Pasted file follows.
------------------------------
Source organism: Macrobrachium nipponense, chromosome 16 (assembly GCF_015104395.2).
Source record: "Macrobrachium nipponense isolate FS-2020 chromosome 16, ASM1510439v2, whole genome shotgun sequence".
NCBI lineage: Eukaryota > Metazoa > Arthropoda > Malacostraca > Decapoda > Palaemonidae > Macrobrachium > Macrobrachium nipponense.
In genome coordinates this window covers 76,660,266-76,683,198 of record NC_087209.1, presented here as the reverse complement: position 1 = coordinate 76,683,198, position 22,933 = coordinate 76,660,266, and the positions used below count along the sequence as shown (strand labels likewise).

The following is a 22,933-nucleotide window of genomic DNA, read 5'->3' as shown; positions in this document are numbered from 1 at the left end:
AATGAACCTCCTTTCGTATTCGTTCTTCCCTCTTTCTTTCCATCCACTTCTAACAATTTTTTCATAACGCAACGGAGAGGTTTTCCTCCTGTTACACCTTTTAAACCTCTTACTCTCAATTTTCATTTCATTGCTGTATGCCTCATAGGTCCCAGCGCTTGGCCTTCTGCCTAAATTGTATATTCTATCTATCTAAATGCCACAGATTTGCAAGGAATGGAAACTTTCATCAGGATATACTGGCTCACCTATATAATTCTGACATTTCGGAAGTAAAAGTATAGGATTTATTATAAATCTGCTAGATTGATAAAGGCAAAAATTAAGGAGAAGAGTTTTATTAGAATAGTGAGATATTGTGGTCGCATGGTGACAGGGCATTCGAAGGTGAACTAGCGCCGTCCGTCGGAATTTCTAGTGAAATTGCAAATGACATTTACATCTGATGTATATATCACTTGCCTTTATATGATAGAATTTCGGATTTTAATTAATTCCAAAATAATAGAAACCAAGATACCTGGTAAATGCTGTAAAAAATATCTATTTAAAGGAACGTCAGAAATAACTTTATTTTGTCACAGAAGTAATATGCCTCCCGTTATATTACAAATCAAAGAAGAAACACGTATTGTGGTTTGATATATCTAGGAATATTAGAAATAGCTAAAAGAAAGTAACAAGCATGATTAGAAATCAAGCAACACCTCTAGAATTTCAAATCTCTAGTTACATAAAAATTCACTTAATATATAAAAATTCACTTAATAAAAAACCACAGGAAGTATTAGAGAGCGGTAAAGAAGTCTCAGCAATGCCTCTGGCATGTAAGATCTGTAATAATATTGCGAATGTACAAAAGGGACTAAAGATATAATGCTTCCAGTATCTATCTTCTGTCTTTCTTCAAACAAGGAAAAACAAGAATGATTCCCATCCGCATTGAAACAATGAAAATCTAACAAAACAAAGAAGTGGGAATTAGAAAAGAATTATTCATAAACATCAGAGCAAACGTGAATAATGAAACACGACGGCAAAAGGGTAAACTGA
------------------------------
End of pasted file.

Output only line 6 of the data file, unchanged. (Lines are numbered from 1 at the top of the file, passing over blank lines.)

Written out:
AATGAACCTCCTTTCGTATTCGTTCTTCCCTCTTTCTTTCCATCCACTTCTAACAATTTTTTCATAACGCAACGGAGAGGTTTTCCTCCTGTTACACCTTTTAAACCTCTTACTCTCAATTTTCATTTCATTGCTGTATGCCTCATAGGTCCCAGCGCTTGGCCTTCTGCCTAAATTGTATATTCTATCTATCTAAATGCCACAGATTTGCAAGGAATGGAAACTTTCATCAGGATATACTGGCTCACCTATATAATTCTGACATTTCGGAAGTAAAAGTATAGGATTTATTATAAATCTGCTAGATTGATAAAGGCAAAAATTAAGGAGAAGAGTTTTATTAGAATAGTGAGATATTGTGGTCGCATGGTGACAGGGCATTCGAAGGTGAACTAGCGCCGTCCGTCGGAATTTCTAGTGAAATTGCAAATGACATTTACATCTGATGTATATATCACTTGCCTTTATATGATAGAATTTCGGATTTTAATTAATTCCAAAATAATAGAAACCAAGATACCTGGTAAATGCTGTAAAAAATATCTATTTAAAGGAACGTCAGAAATAACTTTATTTTGTCACAGAAGTAATATGCCTCCCGTTATATTACAAATCAAAGAAGAAACACGTATTGTGGTTTGATATATCTAGGAATATTAGAAATAGCTAAAAGAAAGTAACAAGCATGATTAGAAATCAAGCAACACCTCTAGAATTTCAAATCTCTAGTTACATAAAAATTCACTTAATATATAAAAATTCACTTAATAAAAAACCACAGGAAGTATTAGAGAGCGGTAAAGAAGTCTCAGCAATGCCTCTGGCATGTAAGATCTGTAATAATATTGCGAATGTACAAAAGGGACTAAAGATATAATGCTTCCAGTATCTATCTTCTGTCTTTCTTCAAACAAGGAAAAACAAGAATGATTCCCATCCGCATTGAAACAATGAAAATCTAACAAAACAAAGAAGTGGGAATTAGAAAAGAATTATTCATAAACATCAGAGCAAACGTGAATAATGAAACACGACGGCAAAAGGGTAAACTGA